An Imagined Alternative Future History of the Ukraine

An alternative future history of the Ukraine might include the airlifting of Western troops to the Ukraine to aid in collective self-defense against ongoing and threatened Russian aggression, the provision of logistical support to the Ukrainian military and police to help them regain or maintain public order in the eastern Ukraine, and the immediate imposition of heavy sanctions against Russia for its continuing threats of further aggression, and as measures of collective self-defense.

In this imagined alternative future history of the Ukraine, these measures would enable the interim government of the Ukraine to restore and maintain public order in the East, hold national elections on May 25, and permit a freely-elected national government to decide on the Ukraine’s internal constitutional arrangements, and with which other nations and international organizations it wants to join, such as the EU or the Eurasian Economic Union backed by Moscow, or both.

In this imagined future history, the bubble of Putin’s delusions would have been burst, and a path would have been opened leading to return of the Crimea to the Ukraine, with naval base agreements for Russia granted in exchange for gas price concessions for the Ukraine, thereby upholding the postwar international political, economic and legal order.

In the short term, Europe and other countries may have had to pay a steep price in economic terms and in terms of a loss of gas supplies from Russia.

But the West remembered the Berlin Airlift of 1948-1949, and the other sacrifices its citizens had made over the previous 75 years to build a world free of military and economic aggression, where relations among states are conducted within the framework established by the U.N. Charter and international law, including the prohibition against the threat or use of force against the territorial integrity or political independence of any state.

The Trenchant Observer

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The Observer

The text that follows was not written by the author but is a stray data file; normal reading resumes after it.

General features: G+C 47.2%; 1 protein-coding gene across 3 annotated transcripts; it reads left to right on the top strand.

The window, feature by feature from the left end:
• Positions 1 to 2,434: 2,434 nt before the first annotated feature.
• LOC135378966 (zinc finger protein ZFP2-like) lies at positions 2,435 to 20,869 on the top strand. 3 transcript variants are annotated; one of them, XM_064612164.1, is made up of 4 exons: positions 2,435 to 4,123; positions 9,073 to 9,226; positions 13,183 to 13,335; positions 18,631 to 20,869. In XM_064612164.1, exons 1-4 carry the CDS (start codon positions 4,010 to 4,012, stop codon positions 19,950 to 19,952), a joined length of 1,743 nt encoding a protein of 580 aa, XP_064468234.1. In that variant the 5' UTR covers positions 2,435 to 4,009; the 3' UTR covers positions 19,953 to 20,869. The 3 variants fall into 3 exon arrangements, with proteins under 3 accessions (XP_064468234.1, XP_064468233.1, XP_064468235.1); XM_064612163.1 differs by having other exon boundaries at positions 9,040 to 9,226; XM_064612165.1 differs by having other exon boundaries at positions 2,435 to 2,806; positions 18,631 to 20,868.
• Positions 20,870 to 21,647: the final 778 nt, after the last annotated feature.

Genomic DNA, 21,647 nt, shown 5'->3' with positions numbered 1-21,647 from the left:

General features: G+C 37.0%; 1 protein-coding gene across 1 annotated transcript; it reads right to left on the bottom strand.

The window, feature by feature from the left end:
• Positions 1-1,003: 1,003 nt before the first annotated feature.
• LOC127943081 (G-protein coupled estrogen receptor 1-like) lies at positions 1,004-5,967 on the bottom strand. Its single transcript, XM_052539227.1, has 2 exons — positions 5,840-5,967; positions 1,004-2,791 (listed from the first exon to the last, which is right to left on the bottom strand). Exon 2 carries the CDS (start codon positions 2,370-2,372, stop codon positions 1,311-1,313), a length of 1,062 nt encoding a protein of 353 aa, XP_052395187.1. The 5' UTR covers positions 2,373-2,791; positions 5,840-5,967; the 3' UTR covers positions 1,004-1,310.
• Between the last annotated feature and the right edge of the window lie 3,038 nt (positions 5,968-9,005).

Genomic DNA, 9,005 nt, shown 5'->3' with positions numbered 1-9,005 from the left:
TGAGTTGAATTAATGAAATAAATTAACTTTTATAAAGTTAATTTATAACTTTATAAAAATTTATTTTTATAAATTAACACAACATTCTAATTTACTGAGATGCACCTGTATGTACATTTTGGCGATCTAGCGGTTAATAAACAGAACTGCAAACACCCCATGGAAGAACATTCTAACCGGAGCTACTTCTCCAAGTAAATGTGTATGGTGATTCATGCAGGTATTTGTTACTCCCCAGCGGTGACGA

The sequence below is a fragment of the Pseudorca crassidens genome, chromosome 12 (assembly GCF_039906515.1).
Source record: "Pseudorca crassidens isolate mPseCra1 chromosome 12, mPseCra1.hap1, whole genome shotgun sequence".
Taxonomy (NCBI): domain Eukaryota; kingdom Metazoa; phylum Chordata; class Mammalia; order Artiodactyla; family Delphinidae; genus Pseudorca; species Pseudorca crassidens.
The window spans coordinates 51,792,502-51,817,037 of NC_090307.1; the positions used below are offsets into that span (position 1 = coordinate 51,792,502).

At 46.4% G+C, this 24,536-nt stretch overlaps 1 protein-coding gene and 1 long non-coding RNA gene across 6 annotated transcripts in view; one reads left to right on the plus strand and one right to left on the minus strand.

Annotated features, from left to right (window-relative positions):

"The Trenchant Observer" is edited and published by The Observer, an international lawyer who has taught International Law, Human Rights, and Comparative Law at major U.S. universities, including Harvard, Brandeis, the University of Pittsburgh, and the University of Kansas. He is a former staff attorney at the Inter-American Commission on Human Rights of the Organization of American States (IACHR), where he was in charge of Brazil, Haiti, Mexico and the United States, and also worked on complaints from and reports on other countries including Argentina, Chile, Uruguay, El Salvador, Nicaragua, and Guatemala. As an international development expert, he has worked on Rule of Law, Human Rights, and Judicial Reform in a number of countries in Latin America, the Caribbean, Africa, the Middle East, South Asia, and the Russian Federation. In the private sector, The Observer has worked as an international attorney for a leading national law firm and major global companies, on joint ventures and other matters in a number of countries in Europe (including Russia and the Ukraine), throughout Latin America and the Caribbean, and in Australia, Indonesia, Vietnam, China and Japan. The Trenchant Observer blog provides an unfiltered international perspective for news and opinion on current events, in their historical context, drawing on a daily review of leading German, French, Spanish and English newspapers as well as the New York Times, the Wall Street Journal, the Washington Post, and other American newspapers, and on sources in other countries relevant to issues being analyzed. The Observer speaks fluent English, French, German, Portuguese and Spanish, and also knows other languages. He holds an S.J.D. or Doctor of Juridical Science in International Law from Harvard University, and a Doctor of Law (J.D.) and a Master of the Science of Law (J.S.M.), from Stanford University. As an undergraduate, he received a Bachelor of Arts degree, also from Stanford, where he graduated “With Great Distinction” (summa cum laude) and received the James Birdsall Weter Prize for the best Senior Honors Thesis in History. In addition to having taught as a Lecturer on Law at Harvard Law School, The Observer has been a Visiting Scholar at Harvard University's Center for International Affairs (CFIA). His fellowships include a Stanford Postdoctoral Fellowship in Law and Development, the Rómulo Gallegos Fellowship in International Human Rights awarded by the Inter-American Commission on Human Rights, and a Harvard MacArthur Fellowship in International Peace and Security. Beyond his articles in The Trenchant Observer, he is the author of two books and numerous scholarly articles on subjects of international and comparative law. Currently he is working on a manuscript drawing on the best articles that have appeared in the blog.